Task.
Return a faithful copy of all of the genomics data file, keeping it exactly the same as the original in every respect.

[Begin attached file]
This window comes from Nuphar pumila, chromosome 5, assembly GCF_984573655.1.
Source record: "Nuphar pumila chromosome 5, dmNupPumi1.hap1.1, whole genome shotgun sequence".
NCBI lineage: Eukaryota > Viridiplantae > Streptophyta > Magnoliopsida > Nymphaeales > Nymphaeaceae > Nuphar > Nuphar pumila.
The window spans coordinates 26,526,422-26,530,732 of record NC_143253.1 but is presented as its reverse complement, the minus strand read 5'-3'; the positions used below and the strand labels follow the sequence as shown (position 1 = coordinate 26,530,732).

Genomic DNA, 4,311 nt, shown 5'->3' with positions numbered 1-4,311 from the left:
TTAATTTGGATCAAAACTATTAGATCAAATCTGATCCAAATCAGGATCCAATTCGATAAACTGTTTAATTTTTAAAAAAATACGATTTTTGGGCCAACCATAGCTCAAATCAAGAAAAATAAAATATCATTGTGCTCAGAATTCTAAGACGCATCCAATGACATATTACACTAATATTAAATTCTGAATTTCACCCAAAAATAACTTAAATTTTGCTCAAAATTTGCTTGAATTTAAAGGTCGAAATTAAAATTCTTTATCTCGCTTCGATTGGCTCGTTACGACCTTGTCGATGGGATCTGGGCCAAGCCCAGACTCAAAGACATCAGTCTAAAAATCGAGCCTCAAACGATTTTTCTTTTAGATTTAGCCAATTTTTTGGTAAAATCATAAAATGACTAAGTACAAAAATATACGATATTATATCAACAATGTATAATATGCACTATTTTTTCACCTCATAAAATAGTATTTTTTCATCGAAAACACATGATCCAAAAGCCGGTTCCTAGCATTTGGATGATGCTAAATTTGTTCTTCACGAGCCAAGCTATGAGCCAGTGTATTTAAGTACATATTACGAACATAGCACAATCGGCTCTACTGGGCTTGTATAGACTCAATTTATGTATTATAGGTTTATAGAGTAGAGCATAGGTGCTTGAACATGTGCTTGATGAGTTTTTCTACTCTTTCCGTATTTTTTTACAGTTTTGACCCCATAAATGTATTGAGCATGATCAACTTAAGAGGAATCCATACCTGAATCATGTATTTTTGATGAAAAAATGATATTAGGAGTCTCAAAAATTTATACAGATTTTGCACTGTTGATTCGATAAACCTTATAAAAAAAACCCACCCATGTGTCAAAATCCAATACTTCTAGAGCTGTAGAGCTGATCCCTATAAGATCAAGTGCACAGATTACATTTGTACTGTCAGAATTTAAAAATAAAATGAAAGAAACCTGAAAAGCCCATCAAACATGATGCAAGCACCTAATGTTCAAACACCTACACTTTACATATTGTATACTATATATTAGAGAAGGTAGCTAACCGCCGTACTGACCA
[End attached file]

This window comes from Nuphar pumila, chromosome 5, assembly GCF_984573655.1.
Source record: "Nuphar pumila chromosome 5, dmNupPumi1.hap1.1, whole genome shotgun sequence".
NCBI lineage: Eukaryota > Viridiplantae > Streptophyta > Magnoliopsida > Nymphaeales > Nymphaeaceae > Nuphar > Nuphar pumila.
The window spans coordinates 26,526,422-26,530,732 of record NC_143253.1 but is presented as its reverse complement, the minus strand read 5'-3'; the positions used below and the strand labels follow the sequence as shown (position 1 = coordinate 26,530,732).

Genomic DNA, 4,311 nt, shown 5'->3' with positions numbered 1-4,311 from the left:
TTAATTTGGATCAAAACTATTAGATCAAATCTGATCCAAATCAGGATCCAATTCGATAAACTGTTTAATTTTTAAAAAAATACGATTTTTGGGCCAACCATAGCTCAAATCAAGAAAAATAAAATATCATTGTGCTCAGAATTCTAAGACGCATCCAATGACATATTACACTAATATTAAATTCTGAATTTCACCCAAAAATAACTTAAATTTTGCTCAAAATTTGCTTGAATTTAAAGGTCGAAATTAAAATTCTTTATCTCGCTTCGATTGGCTCGTTACGACCTTGTCGATGGGATCTGGGCCAAGCCCAGACTCAAAGACATCAGTCTAAAAATCGAGCCTCAAACGATTTTTCTTTTAGATTTAGCCAATTTTTTGGTAAAATCATAAAATGACTAAGTACAAAAATATACGATATTATATCAACAATGTATAATATGCACTATTTTTTCACCTCATAAAATAGTATTTTTTCATCGAAAACACATGATCCAAAAGCCGGTTCCTAGCATTTGGATGATGCTAAATTTGTTCTTCACGAGCCAAGCTATGAGCCAGTGTATTTAAGTACATATTACGAACATAGCACAATCGGCTCTACTGGGCTTGTATAGACTCAATTTATGTATTATAGGTTTATAGAGTAGAGCATAGGTGCTTGAACATGTGCTTGATGAGTTTTTCTACTCTTTCCGTATTTTTTTACAGTTTTGACCCCATAAATGTATTGAGCATGATCAACTTAAGAGGAATCCATACCTGAATCATGTATTTTTGATGAAAAAATGATATTAGGAGTCTCAAAAATTTATACAGATTTTGCACTGTTGATTCGATAAACCTTATAAAAAAAACCCACCCATGTGTCAAAATCCAATACTTCTAGAGCTGTAGAGCTGATCCCTATAAGATCAAGTGCACAGATTACATTTGTACTGTCAGAATTTAAAAATAAAATGAAAGAAACCTGAAAAGCCCATCAAACATGATGCAAGCACCTAATGTTCAAACACCTACACTTTACATATTGTATACTATATATTAGAGAAGGTAGCTAACCGCCGTACTGACCA